Hedrick Smith, a truly great American journalist who, among many other positions, once served as Washington bureau chief for the New York Times, is out with some new and scathing analysis of the GOP tax schemes making their way through Congress.
In his latest post , Smith derides the tax cut plans as feeding America’s “cancer of inequality.”
Here are some of the more powerful excerpts:
“The most lethal damage to American society embedded in the Republican tax plan now being rushed through Congress is that it will metastasize the cancerous economic inequality that has been eating away at the health and fabric of American democracy over four decades.
Three years ago, in his monumental work, Capital in the 21st Century, the French economist Thomas Piketty warned that ‘When the rate of return on capital exceeds the rate of growth of output and income,… capitalism automatically generates arbitrary and unsustainable inequalities that undermine the meritocratic values on which democratic societies are based.’
As evidence, Piketty points to the tumor of concentrated wealth accumulated by American’s super-rich 1% since the late 1970s while middle class incomes have stagnated. Despite long-term growth, his studies show the impact of wedge economics:  Trillions of dollars have shifted from the middle class paychecks to ballooning stock grants for CEOs and the bulging portfolios of billionaires….
Piketty’s analysis pin-points the fatal pathology built into the Republican tax plan: Its focus on corporate tax cuts will accelerate the malignancy of inequality….this is a tax cut engineered to fuel what Professor Piketty warned is the most dangerous dynamic of modern market capitalism – skyrocketing gains for investors earned at the expense of slow-growing pay for most people who work for a living. It’s bound to lead, he says, to a self-perpetuating American plutocracy, like the 18th century European aristocracy and “hierarchy of wealth” portrayed by Jane Austen and Balzac, Dickens and Victor Hugo.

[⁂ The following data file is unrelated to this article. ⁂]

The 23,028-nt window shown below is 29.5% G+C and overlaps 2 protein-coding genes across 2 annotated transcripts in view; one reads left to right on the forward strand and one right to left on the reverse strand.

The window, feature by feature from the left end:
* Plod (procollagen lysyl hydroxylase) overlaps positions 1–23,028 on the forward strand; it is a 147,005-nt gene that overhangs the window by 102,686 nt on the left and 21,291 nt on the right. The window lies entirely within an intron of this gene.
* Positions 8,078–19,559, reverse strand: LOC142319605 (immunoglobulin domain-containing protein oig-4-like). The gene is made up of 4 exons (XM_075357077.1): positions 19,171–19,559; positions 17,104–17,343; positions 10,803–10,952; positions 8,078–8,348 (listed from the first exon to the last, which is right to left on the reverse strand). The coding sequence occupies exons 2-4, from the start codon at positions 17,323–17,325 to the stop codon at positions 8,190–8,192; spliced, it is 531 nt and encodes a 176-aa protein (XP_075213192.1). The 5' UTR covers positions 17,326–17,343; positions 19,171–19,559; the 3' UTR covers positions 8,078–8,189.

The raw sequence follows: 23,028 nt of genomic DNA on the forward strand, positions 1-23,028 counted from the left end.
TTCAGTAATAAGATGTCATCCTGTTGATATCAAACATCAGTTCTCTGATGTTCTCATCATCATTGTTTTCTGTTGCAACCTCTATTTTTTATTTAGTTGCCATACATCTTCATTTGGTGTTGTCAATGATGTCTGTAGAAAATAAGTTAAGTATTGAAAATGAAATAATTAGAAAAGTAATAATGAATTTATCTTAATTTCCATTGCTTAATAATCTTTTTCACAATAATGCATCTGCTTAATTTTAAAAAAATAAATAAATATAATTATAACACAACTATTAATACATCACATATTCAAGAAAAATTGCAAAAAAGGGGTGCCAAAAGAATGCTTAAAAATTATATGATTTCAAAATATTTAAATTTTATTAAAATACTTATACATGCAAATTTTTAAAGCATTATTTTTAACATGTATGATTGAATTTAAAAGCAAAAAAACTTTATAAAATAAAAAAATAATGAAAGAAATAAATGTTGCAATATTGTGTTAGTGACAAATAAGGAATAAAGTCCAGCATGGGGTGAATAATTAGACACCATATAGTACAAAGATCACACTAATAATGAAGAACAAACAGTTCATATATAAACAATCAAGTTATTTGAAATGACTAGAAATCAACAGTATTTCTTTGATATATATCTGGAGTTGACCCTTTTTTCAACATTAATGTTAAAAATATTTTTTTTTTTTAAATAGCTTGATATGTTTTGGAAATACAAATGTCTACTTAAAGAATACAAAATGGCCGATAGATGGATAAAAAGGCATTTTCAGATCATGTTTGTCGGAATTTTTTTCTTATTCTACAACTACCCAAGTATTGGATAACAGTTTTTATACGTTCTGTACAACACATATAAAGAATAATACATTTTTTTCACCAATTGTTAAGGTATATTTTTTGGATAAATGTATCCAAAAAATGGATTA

That scenario mocks the economic populism that powered Donald Trump’s race for the Presidency and that won the support of working class, blue-collar and rural Americans – the tens of millions left jobless or financially disabled by the rush of American multi-national corporations to cash in on globalization.
For all his mouthy, ostentatious anti-elitism, Trump has shelved campaign populism to forge an alliance with the Republican political establishment on behalf of the super rich, who bankrolled critical GOP campaign victories in 2016 and kept Congress in Republican hands….
In all, business interests are reaping $2.5 trillion in tax cuts, paid for in part with a 10% tax on overseas U.S. corporate earnings and a change in some corporate tax deductions, but mostly financed by pinching individual taxpayers. “
After drawing obvious parallels between the tax policies of Trump and the disastrous efforts of Ronald Reagan and George W. Bush, Smith offers this bottom line take:
“In short, the Trump game plan fits a pattern of middle class rhetoric and elite profits – a pattern that many ordinary taxpayers have evidently deciphered. A recent poll by the University of Maryland found that fewer than one in four voters overall and fewer than 40% of Republicans support lower taxes for people making more than $200,000 and 60% of the public opposes lowering corporate tax rates. Not that public opinion is going to stop or reshape the tax-cut steamroller in Congress any more than the warnings of economist Thomas Piketty.”
Click here  to read Smith’s entire essay.